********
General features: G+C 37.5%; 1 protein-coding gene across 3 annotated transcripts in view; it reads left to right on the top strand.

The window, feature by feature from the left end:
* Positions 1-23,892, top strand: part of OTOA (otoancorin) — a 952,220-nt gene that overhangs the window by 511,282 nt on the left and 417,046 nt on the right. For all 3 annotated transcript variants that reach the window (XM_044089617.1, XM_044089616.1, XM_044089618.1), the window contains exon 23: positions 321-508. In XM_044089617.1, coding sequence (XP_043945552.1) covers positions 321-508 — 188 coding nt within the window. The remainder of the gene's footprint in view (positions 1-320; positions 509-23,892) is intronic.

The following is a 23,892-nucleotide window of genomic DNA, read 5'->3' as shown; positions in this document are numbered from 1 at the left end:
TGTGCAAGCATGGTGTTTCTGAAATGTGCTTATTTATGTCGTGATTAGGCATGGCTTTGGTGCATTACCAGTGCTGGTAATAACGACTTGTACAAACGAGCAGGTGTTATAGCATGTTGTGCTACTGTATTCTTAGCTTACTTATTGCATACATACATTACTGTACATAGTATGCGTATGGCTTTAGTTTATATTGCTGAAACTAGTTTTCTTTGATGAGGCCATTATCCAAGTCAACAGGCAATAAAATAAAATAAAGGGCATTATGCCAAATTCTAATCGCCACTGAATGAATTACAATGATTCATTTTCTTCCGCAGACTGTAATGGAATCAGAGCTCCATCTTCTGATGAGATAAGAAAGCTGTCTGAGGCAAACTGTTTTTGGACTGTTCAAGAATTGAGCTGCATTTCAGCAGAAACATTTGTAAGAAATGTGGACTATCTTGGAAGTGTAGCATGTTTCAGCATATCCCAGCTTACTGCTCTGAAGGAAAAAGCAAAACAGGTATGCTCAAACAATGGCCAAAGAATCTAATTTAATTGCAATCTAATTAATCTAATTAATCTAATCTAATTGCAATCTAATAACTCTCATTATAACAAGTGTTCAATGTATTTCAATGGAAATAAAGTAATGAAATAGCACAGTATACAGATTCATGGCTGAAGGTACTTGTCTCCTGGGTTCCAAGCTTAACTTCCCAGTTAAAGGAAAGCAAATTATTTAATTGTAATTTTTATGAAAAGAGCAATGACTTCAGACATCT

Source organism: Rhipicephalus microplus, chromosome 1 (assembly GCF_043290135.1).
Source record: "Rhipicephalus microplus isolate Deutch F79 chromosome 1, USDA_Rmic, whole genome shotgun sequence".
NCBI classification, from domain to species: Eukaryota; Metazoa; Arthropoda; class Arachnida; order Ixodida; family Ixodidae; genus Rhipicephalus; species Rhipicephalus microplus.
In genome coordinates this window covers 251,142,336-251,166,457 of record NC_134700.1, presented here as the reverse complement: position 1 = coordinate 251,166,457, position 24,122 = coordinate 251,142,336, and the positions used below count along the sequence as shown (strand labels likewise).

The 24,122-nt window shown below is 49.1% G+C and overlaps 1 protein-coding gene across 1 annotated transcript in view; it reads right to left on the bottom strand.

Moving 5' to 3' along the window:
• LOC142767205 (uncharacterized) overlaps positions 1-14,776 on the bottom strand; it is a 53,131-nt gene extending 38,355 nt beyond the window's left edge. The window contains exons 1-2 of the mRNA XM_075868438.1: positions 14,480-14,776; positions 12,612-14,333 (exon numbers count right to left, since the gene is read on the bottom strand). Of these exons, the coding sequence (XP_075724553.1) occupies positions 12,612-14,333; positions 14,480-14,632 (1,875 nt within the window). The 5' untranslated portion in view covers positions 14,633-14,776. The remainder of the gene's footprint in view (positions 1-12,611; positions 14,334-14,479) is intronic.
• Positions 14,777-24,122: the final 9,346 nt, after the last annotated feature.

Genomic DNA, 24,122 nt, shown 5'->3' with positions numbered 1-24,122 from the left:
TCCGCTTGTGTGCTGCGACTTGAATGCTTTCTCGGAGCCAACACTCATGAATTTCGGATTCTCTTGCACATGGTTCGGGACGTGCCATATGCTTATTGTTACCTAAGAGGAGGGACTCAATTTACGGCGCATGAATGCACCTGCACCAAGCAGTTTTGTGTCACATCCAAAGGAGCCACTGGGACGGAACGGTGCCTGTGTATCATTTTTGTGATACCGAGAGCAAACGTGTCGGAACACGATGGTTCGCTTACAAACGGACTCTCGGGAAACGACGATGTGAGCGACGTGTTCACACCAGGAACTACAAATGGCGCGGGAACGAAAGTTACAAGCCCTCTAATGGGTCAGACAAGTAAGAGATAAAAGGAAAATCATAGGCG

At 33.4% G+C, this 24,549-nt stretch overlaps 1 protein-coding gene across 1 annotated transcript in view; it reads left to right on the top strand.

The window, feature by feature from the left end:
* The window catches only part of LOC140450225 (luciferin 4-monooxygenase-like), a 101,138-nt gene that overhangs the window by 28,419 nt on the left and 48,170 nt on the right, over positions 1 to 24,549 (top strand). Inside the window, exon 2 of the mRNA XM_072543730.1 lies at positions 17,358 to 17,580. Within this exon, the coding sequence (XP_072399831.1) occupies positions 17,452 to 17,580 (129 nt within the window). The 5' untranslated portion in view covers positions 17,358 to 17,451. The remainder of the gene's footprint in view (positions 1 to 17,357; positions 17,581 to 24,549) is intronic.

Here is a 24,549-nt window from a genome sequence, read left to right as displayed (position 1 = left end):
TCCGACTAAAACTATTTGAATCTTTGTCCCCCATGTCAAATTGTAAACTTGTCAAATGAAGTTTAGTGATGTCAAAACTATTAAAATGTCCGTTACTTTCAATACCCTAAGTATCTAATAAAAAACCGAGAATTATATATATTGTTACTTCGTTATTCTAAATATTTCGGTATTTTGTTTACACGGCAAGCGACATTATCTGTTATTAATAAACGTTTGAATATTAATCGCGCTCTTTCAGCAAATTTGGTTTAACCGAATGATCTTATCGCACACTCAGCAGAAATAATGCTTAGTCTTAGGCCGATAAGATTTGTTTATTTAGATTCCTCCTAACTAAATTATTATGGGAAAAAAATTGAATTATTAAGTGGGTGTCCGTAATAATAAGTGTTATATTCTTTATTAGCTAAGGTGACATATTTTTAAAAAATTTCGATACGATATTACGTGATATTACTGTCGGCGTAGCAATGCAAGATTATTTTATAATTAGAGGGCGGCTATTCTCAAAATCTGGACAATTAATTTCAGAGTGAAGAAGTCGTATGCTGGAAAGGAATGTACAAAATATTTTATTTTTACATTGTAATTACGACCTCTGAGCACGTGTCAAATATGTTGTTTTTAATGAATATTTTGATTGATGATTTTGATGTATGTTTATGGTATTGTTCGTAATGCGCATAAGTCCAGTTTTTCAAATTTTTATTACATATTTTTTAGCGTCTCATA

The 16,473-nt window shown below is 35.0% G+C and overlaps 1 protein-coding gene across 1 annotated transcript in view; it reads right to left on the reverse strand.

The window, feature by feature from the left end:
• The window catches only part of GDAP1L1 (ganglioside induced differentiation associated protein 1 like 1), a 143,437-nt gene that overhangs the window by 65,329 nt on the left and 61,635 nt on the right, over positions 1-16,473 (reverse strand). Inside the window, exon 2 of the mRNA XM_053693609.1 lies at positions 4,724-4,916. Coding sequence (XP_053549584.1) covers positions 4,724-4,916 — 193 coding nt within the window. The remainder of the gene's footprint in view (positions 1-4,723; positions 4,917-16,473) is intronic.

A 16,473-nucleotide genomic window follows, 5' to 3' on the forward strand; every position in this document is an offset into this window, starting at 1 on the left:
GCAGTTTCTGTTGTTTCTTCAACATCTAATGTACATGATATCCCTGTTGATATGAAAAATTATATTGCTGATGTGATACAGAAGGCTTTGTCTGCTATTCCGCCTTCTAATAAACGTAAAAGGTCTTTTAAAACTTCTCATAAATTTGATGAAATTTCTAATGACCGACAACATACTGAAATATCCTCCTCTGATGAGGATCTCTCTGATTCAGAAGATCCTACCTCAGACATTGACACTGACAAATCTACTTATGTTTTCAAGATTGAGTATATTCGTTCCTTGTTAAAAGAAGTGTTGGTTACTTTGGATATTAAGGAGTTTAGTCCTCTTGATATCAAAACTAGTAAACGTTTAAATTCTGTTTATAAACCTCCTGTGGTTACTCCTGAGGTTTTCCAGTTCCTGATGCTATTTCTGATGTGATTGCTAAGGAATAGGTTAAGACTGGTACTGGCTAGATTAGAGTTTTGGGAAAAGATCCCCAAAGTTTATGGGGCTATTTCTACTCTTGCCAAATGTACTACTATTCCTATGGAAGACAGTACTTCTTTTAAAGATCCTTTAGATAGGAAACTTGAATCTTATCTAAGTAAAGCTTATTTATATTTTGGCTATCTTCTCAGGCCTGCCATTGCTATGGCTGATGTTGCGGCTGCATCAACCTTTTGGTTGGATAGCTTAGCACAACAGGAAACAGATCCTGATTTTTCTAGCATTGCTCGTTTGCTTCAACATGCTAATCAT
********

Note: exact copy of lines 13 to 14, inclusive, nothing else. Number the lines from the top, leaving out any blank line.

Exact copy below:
• Positions 14,777-24,122: the final 9,346 nt, after the last annotated feature.

Genomic DNA, 24,122 nt, shown 5'->3' with positions numbered 1-24,122 from the left: